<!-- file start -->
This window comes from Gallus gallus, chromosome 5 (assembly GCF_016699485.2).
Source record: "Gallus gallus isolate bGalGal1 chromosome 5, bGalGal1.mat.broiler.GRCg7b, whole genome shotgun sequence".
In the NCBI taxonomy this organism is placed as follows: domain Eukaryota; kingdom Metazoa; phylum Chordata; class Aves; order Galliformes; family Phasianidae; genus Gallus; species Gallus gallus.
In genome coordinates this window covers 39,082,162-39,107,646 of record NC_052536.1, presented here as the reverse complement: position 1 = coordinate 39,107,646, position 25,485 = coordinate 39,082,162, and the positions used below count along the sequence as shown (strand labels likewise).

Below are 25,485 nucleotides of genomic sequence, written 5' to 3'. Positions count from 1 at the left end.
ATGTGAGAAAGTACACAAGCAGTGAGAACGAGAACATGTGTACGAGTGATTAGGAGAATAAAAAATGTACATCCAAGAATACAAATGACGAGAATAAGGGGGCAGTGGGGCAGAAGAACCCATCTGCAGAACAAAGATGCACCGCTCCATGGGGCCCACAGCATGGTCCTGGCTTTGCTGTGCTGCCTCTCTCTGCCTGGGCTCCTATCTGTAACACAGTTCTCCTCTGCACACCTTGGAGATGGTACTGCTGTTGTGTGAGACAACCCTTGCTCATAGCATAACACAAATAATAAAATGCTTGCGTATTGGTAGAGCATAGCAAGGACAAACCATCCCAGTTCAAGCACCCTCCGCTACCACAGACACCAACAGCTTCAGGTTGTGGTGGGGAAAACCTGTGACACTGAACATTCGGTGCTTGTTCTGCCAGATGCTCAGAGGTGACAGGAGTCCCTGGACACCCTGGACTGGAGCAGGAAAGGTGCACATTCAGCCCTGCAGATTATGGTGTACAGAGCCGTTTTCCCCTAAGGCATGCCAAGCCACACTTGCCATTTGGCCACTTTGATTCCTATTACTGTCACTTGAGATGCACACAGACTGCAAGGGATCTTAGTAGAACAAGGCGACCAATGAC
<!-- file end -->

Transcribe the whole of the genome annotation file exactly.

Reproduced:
This window comes from Gallus gallus, chromosome 5 (assembly GCF_016699485.2).
Source record: "Gallus gallus isolate bGalGal1 chromosome 5, bGalGal1.mat.broiler.GRCg7b, whole genome shotgun sequence".
In the NCBI taxonomy this organism is placed as follows: domain Eukaryota; kingdom Metazoa; phylum Chordata; class Aves; order Galliformes; family Phasianidae; genus Gallus; species Gallus gallus.
In genome coordinates this window covers 39,082,162-39,107,646 of record NC_052536.1, presented here as the reverse complement: position 1 = coordinate 39,107,646, position 25,485 = coordinate 39,082,162, and the positions used below count along the sequence as shown (strand labels likewise).

Below are 25,485 nucleotides of genomic sequence, written 5' to 3'. Positions count from 1 at the left end.
ATGTGAGAAAGTACACAAGCAGTGAGAACGAGAACATGTGTACGAGTGATTAGGAGAATAAAAAATGTACATCCAAGAATACAAATGACGAGAATAAGGGGGCAGTGGGGCAGAAGAACCCATCTGCAGAACAAAGATGCACCGCTCCATGGGGCCCACAGCATGGTCCTGGCTTTGCTGTGCTGCCTCTCTCTGCCTGGGCTCCTATCTGTAACACAGTTCTCCTCTGCACACCTTGGAGATGGTACTGCTGTTGTGTGAGACAACCCTTGCTCATAGCATAACACAAATAATAAAATGCTTGCGTATTGGTAGAGCATAGCAAGGACAAACCATCCCAGTTCAAGCACCCTCCGCTACCACAGACACCAACAGCTTCAGGTTGTGGTGGGGAAAACCTGTGACACTGAACATTCGGTGCTTGTTCTGCCAGATGCTCAGAGGTGACAGGAGTCCCTGGACACCCTGGACTGGAGCAGGAAAGGTGCACATTCAGCCCTGCAGATTATGGTGTACAGAGCCGTTTTCCCCTAAGGCATGCCAAGCCACACTTGCCATTTGGCCACTTTGATTCCTATTACTGTCACTTGAGATGCACACAGACTGCAAGGGATCTTAGTAGAACAAGGCGACCAATGAC